I completely agree with Cameron 100%.Everything he wrote about was honest and truth.
    The only thing though I would say is that you should have interviewed kids that were not in young life because obviously nick and Mary are going to talk good about it, because young life is a huge part of there life.

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    Jordan Krikie Reply:

    Cults never start off bad. They start off fun to draw new members in, and they never admit to being a cult. I’m not saying Young Life is a cult I’m just saying your reasons that they’re not don’t make a lot of sense.

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  2. Bradley Wilson on October 21st, 2011 12:33 pm

    right on Cameron!

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  3. Lauren Wienke on October 24th, 2011 3:50 pm

    Young Life should not be called a cult.
    People who call Young Life a cult have usually never gone to an event. My evidence is all the kids at RB who choose to label it a cult. Almost all of them have never gone to club, campaigners, or camp. However, many kids who would not consider themselves a part of Young Life have attended events such as 5th quarter (Young Life sponsored) and had a great time. The truth is, many students won’t even give Young Life a chance, therefore they have no expertise on the subject. If you want to judge Young Life, give it a chance first, or don’t say anything at all. My call to action is don’t call Young Life a cult without actually trying it out.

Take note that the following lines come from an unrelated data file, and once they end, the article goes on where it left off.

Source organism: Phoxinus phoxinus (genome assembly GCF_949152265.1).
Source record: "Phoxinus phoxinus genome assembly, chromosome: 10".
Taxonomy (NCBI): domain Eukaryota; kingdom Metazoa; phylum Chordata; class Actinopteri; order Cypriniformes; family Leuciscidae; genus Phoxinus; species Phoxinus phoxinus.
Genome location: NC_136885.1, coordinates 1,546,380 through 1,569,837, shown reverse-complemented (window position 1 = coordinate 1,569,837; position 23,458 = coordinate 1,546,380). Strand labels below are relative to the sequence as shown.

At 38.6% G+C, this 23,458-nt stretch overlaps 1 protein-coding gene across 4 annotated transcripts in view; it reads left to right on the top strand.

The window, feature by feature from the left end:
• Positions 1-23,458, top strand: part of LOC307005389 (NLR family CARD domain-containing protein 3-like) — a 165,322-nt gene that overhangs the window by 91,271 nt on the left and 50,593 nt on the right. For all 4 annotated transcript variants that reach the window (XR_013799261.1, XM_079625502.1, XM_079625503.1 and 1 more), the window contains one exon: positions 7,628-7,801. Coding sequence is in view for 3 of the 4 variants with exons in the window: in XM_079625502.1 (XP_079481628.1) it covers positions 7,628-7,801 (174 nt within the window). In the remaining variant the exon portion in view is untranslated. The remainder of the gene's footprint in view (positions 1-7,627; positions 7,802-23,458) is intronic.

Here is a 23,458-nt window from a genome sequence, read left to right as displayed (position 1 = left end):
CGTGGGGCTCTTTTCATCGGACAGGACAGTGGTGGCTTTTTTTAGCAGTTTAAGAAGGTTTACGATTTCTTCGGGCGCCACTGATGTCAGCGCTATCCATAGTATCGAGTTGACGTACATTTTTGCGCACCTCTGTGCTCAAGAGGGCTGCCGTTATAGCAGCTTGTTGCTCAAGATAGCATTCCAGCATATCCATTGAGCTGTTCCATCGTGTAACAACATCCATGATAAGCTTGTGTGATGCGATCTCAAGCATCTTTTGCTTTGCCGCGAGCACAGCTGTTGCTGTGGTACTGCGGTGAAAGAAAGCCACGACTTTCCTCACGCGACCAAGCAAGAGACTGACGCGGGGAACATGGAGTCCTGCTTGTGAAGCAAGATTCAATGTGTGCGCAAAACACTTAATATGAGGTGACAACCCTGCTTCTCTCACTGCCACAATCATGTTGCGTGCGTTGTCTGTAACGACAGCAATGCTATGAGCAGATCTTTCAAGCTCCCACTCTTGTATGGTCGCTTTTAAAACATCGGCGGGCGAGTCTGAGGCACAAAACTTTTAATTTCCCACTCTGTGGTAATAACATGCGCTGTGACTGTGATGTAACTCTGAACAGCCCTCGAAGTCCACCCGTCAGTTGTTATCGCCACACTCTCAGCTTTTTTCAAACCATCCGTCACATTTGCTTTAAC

My view on Cameron’s argument is that he is exactly right. His point is valid, however, it is biased. Clearly Cameron is a Young Life participant or supports Young Life somehow, which is great. However, his argument needed another side. He gave no example of the opinions of non-participants. It makes his argument weaker not having the opinion of the opposing side.

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  4. Educator on January 25th, 2012 9:01 am

    Thank you for your opinion Cameron. Although I think Young Life is a wonderful club for students, it is not welcoming to ALL students. To say that YL is a “club of acceptance” and they “don’t judge anyone and accept people for their religious beliefs, no matter what” is contradictory to the mission statement of, “We do not in any way wish to exclude persons who… practice a homosexual lifestyle from being recipients of God’s grace and mercy… We do, however, believe that such persons are not to serve as staff or volunteers in the mission and work of Young Life.” Clearly, gays are not welcome to join. There seems to be some hypocracy going on here. Unlike Young Life, ALL people are welcome to join the Gay Straight Alliance at RB, despite one’s sexual orientation, gender identity, religious beliefs, etc. Gay Straight Alliances across the country exclude no one and will continue to be welcoming and accepting to all students.

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POINT: Young Life, a cult? Really?